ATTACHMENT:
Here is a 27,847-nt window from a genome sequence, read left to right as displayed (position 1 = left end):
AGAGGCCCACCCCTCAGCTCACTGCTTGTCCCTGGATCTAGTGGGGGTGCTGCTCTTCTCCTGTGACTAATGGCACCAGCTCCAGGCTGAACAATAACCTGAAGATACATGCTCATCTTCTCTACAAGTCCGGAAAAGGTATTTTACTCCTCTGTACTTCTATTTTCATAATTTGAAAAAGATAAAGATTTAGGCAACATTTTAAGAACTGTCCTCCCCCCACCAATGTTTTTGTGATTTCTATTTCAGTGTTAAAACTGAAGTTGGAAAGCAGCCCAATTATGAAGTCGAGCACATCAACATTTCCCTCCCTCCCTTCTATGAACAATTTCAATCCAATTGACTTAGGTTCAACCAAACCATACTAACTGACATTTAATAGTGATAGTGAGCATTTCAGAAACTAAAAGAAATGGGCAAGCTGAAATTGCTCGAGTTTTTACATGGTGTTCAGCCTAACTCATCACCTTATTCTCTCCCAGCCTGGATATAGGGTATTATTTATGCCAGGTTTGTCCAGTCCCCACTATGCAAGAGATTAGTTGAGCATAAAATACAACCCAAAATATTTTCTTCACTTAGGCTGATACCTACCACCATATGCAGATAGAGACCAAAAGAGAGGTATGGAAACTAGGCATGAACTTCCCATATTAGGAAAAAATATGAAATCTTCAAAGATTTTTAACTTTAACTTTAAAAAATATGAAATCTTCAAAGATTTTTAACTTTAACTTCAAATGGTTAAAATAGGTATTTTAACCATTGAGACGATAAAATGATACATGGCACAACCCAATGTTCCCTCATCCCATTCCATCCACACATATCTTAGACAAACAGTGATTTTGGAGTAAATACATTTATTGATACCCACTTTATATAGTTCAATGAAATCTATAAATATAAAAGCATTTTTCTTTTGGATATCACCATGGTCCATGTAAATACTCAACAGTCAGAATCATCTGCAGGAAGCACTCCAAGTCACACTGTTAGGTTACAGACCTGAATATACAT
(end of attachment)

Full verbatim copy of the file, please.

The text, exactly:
Here is a 27,847-nt window from a genome sequence, read left to right as displayed (position 1 = left end):
AGAGGCCCACCCCTCAGCTCACTGCTTGTCCCTGGATCTAGTGGGGGTGCTGCTCTTCTCCTGTGACTAATGGCACCAGCTCCAGGCTGAACAATAACCTGAAGATACATGCTCATCTTCTCTACAAGTCCGGAAAAGGTATTTTACTCCTCTGTACTTCTATTTTCATAATTTGAAAAAGATAAAGATTTAGGCAACATTTTAAGAACTGTCCTCCCCCCACCAATGTTTTTGTGATTTCTATTTCAGTGTTAAAACTGAAGTTGGAAAGCAGCCCAATTATGAAGTCGAGCACATCAACATTTCCCTCCCTCCCTTCTATGAACAATTTCAATCCAATTGACTTAGGTTCAACCAAACCATACTAACTGACATTTAATAGTGATAGTGAGCATTTCAGAAACTAAAAGAAATGGGCAAGCTGAAATTGCTCGAGTTTTTACATGGTGTTCAGCCTAACTCATCACCTTATTCTCTCCCAGCCTGGATATAGGGTATTATTTATGCCAGGTTTGTCCAGTCCCCACTATGCAAGAGATTAGTTGAGCATAAAATACAACCCAAAATATTTTCTTCACTTAGGCTGATACCTACCACCATATGCAGATAGAGACCAAAAGAGAGGTATGGAAACTAGGCATGAACTTCCCATATTAGGAAAAAATATGAAATCTTCAAAGATTTTTAACTTTAACTTTAAAAAATATGAAATCTTCAAAGATTTTTAACTTTAACTTCAAATGGTTAAAATAGGTATTTTAACCATTGAGACGATAAAATGATACATGGCACAACCCAATGTTCCCTCATCCCATTCCATCCACACATATCTTAGACAAACAGTGATTTTGGAGTAAATACATTTATTGATACCCACTTTATATAGTTCAATGAAATCTATAAATATAAAAGCATTTTTCTTTTGGATATCACCATGGTCCATGTAAATACTCAACAGTCAGAATCATCTGCAGGAAGCACTCCAAGTCACACTGTTAGGTTACAGACCTGAATATACAT